Operator

All right. Our next question comes from Savi Syth from Raymond James.

Savi Syth - Raymond James

Just on the Airbus fleet, I think on a seat basis its probably out 19% of total fees. I was wondering if were able to fly your Airbus fleet as much as you would have liked to? What's your sense of your total ASM production would have been in the first quarter?

Andrew Levy

Savi, I just want to make sure to clarify one thing you said. 19% of our ASMs in the first quarter were generated from the Airbus. The Airbus represents less than 19% of the seat. So I just want to make sure we're talking the same language here. And as a result, fewer than 19% of the total seats you have 19% of ASM, so you can certainly imply from that but utilization on those aircraft was a little bit higher than the MD80s, and that is exactly what we always said it would be and that's what we saw in the first quarter.

If we had been completely unconstrained the percentage of ASMs likely would have been higher by maybe a few percentage points, but had we been unconstrained we would have flow more MD80s as well. So its kind of hard to answer that question; it would just require a lot of going backwards and speculating about different decisions we might have otherwise made. But the Airbus is an airplane that's obviously very efficient and we're certainly going to fly them as much as we can and take advantage of the significantly lower fuel burn expense. And as I mentioned before, very pleased with how that airplane is performing. It's also been extremely reliable. Just shows up and we look forward to getting more.

Savi Syth - Raymond James

On the hotel side and the hotels outside of Vegas, I know it's a small share which is growing faster, I was wondering what the margin or the rate to you are for the hotels outside of Vegas versus the hotels in Vegas?

Andrew Levy

Well I think that in general the margin opportunity in Vegas is a little bit higher than elsewhere but not appreciably different. Vegas is just a great hotel market, always has and always will be. It's by far the best hotel market in the U.S. I think maybe with the exception of a New York. And at least when you're talking to DOTA arena which targets more of the leisure customer. And the other markets around the country are just not nearly as strong. And part of that quite obviously as 90% of our traffic in Vegas approximately originates elsewhere and so those are potential hotel opportunities whereas in the other markets Florida, Phoenix, etc the percentage of folks that originate elsewhere is significantly lower and its ranges but its much, much lower than 90% which means just by looking at numbers you just have a smaller opportunity. A little more second home, a little more BFR and some of these other locations and Vegas as well. but Vegas is still pretty dominant piece of hotel business. And so while we're focused on continuing to grow the other location Vegas is where most of our focus remains as we look at this hotel business and try to find ways to start growing that again both in volume as well as profit.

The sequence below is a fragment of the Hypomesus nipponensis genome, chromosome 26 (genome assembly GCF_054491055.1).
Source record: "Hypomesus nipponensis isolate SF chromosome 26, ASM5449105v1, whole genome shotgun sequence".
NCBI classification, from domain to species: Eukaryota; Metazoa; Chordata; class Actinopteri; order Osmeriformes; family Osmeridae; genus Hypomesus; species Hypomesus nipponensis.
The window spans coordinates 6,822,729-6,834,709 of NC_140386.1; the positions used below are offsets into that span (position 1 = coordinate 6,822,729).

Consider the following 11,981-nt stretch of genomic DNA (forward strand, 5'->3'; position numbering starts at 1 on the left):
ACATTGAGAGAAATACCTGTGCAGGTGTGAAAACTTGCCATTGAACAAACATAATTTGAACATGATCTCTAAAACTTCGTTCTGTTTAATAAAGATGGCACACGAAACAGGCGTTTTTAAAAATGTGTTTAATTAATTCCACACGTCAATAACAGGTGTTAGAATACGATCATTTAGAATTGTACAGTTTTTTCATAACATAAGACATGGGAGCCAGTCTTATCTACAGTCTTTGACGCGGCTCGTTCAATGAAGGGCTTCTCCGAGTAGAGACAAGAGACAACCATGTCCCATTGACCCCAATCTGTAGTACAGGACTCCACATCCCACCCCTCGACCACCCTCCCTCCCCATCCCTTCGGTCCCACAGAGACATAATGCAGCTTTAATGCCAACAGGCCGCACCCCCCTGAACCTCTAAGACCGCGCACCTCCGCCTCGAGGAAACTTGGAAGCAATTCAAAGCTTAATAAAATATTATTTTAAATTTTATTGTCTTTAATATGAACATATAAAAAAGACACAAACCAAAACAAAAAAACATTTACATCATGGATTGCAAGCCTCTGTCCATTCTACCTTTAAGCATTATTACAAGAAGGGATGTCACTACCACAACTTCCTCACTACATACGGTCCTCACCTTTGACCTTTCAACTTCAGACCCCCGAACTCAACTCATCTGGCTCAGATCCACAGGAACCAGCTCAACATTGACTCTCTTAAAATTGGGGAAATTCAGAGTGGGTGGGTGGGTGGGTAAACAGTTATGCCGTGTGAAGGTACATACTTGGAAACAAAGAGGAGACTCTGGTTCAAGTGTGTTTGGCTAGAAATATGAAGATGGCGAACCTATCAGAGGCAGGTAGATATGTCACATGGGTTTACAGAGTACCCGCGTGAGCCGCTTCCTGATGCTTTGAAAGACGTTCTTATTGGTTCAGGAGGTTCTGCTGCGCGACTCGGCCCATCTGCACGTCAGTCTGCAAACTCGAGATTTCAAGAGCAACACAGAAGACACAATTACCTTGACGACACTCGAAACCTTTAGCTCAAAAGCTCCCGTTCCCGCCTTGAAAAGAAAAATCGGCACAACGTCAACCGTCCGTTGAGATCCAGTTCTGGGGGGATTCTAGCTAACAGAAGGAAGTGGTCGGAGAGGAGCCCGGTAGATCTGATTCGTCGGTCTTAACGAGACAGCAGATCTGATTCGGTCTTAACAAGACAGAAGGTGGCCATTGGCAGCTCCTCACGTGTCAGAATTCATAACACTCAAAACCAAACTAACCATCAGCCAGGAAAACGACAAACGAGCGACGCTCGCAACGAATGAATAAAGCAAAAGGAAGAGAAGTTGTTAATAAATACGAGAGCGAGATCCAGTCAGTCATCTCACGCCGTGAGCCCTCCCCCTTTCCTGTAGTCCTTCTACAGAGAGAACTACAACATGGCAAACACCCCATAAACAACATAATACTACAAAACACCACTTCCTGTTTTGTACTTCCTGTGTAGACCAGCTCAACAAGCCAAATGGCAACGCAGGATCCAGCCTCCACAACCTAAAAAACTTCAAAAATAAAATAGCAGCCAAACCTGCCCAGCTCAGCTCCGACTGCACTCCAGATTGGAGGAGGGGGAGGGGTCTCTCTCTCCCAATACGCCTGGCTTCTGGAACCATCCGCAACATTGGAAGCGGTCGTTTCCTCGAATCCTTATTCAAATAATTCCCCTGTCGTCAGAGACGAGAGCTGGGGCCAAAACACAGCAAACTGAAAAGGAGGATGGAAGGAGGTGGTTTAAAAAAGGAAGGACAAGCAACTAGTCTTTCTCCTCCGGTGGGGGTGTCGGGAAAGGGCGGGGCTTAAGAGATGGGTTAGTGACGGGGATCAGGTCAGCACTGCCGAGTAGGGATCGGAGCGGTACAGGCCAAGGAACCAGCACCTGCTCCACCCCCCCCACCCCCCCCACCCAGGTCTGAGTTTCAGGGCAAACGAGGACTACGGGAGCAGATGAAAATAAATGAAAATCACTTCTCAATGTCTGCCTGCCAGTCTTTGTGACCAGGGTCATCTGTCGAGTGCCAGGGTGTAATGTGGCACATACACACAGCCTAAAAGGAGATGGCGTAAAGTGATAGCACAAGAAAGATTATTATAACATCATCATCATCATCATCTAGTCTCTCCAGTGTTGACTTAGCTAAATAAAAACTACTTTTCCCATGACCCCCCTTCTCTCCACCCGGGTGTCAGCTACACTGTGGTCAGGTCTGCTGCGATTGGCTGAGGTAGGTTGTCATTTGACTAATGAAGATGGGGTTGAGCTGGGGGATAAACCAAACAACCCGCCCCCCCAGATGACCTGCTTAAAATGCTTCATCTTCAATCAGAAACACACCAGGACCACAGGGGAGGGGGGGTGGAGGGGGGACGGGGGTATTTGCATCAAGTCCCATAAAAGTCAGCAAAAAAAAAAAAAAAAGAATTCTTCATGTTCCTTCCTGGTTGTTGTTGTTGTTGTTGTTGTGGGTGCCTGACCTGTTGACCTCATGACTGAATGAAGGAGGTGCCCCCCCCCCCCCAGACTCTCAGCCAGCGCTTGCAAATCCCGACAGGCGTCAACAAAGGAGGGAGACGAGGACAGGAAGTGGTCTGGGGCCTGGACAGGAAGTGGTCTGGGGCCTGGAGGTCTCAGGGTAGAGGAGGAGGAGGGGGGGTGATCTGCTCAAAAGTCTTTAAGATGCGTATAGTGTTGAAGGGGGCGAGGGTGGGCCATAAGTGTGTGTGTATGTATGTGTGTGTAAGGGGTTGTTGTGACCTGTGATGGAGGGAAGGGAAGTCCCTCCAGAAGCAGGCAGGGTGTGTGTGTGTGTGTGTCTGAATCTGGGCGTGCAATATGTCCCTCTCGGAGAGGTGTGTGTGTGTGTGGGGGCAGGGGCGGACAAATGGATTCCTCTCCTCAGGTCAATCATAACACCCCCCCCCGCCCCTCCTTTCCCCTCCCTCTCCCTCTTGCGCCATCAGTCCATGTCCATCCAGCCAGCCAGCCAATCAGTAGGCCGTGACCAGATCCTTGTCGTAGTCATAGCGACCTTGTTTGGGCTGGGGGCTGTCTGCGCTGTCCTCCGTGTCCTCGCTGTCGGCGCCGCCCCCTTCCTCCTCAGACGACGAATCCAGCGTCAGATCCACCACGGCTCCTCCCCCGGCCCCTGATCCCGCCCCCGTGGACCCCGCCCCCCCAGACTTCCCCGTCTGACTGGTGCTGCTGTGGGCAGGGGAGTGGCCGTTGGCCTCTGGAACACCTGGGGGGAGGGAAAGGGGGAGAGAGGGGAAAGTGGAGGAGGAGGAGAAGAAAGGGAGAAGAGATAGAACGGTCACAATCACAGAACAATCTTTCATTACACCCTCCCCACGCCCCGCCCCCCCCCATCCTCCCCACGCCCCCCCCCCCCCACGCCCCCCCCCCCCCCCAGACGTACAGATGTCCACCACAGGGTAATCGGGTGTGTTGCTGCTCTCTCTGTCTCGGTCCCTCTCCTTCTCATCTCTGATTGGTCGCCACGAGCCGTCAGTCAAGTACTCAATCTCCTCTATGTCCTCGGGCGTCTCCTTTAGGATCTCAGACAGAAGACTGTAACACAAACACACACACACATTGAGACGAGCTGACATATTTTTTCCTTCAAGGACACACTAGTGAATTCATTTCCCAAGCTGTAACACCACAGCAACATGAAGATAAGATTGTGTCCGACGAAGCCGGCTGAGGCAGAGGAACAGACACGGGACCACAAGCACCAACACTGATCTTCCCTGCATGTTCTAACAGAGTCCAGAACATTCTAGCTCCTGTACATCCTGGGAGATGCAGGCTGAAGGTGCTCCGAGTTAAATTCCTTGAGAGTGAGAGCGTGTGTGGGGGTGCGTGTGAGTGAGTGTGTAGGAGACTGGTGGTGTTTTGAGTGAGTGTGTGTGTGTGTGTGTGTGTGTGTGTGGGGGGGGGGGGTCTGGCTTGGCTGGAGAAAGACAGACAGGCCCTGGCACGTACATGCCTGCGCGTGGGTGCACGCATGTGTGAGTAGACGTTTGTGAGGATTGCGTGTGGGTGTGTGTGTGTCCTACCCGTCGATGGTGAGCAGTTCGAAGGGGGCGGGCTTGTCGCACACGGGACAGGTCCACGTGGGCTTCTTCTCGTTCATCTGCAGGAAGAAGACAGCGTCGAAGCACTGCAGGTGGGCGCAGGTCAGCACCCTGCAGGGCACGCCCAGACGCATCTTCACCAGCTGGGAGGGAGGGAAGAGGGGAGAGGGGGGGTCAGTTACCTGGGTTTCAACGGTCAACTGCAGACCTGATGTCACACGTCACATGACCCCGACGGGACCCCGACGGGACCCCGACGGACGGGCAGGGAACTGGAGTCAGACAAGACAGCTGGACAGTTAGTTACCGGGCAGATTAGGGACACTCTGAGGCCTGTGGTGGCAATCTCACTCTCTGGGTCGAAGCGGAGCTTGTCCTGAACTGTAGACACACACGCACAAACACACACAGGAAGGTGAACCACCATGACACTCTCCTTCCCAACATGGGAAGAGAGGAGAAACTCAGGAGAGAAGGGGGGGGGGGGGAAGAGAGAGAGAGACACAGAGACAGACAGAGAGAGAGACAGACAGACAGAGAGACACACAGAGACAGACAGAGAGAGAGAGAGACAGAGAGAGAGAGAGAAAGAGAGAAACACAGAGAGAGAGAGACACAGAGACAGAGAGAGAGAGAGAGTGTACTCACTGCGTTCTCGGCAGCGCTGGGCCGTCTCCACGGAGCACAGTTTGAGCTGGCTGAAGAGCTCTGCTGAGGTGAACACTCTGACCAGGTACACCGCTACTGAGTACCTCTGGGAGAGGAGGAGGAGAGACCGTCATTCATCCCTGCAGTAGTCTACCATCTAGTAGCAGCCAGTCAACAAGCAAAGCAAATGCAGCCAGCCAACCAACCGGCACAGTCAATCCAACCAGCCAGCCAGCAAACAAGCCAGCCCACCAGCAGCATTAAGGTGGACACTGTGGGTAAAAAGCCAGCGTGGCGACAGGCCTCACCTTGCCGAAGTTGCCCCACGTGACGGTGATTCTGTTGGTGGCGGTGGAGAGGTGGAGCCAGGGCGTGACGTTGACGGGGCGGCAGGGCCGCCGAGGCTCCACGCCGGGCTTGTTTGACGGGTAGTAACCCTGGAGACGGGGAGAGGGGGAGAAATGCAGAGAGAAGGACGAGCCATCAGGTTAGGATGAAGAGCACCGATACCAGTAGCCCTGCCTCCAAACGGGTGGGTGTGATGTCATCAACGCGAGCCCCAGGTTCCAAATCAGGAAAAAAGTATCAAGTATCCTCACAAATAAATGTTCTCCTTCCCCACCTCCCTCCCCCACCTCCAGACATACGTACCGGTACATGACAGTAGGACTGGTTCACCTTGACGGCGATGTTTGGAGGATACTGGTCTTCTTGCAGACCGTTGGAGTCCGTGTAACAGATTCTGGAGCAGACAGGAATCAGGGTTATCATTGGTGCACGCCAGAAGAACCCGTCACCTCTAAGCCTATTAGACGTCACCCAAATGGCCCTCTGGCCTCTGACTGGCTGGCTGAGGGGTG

Operator

All right. Looks like there are no further questions in queue.

Andrew Levy

Okay, well, thank you all for joining. Appreciate your time and we will talk to you again in about 90 days or so. Thanks very much.

Operator

Ladies and gentlemen, that concludes today's conference. Thank you for your participation. You may now disconnect and have a great day.

Copyright policy: All transcripts on this site are the copyright of Seeking Alpha. However, we view them as an important resource for bloggers and journalists, and are excited to contribute to the democratization of financial information on the Internet. (Until now investors have had to pay thousands of dollars in subscription fees for transcripts.) So our reproduction policy is as follows: You may quote up to 400 words of any transcript on the condition that you attribute the transcript to Seeking Alpha and either link to the original transcript or to www.SeekingAlpha.com. All other use is prohibited.

THE INFORMATION CONTAINED HERE IS A TEXTUAL REPRESENTATION OF THE APPLICABLE COMPANY'S CONFERENCE CALL, CONFERENCE PRESENTATION OR OTHER AUDIO PRESENTATION, AND WHILE EFFORTS ARE MADE TO PROVIDE AN ACCURATE TRANSCRIPTION, THERE MAY BE MATERIAL ERRORS, OMISSIONS, OR INACCURACIES IN THE REPORTING OF THE SUBSTANCE OF THE AUDIO PRESENTATIONS. IN NO WAY DOES SEEKING ALPHA ASSUME ANY RESPONSIBILITY FOR ANY INVESTMENT OR OTHER DECISIONS MADE BASED UPON THE INFORMATION PROVIDED ON THIS WEB SITE OR IN ANY TRANSCRIPT. USERS ARE ADVISED TO REVIEW THE APPLICABLE COMPANY'S AUDIO PRESENTATION ITSELF AND THE APPLICABLE COMPANY'S SEC FILINGS BEFORE MAKING ANY INVESTMENT OR OTHER DECISIONS.

If you have any additional questions about our online transcripts, please contact us at: transcripts@seekingalpha.com. Thank you!

Source: Allegiant Travel's CEO Discusses Q1 2014 Results - Earnings Call Transcript
This Transcript
All Transcripts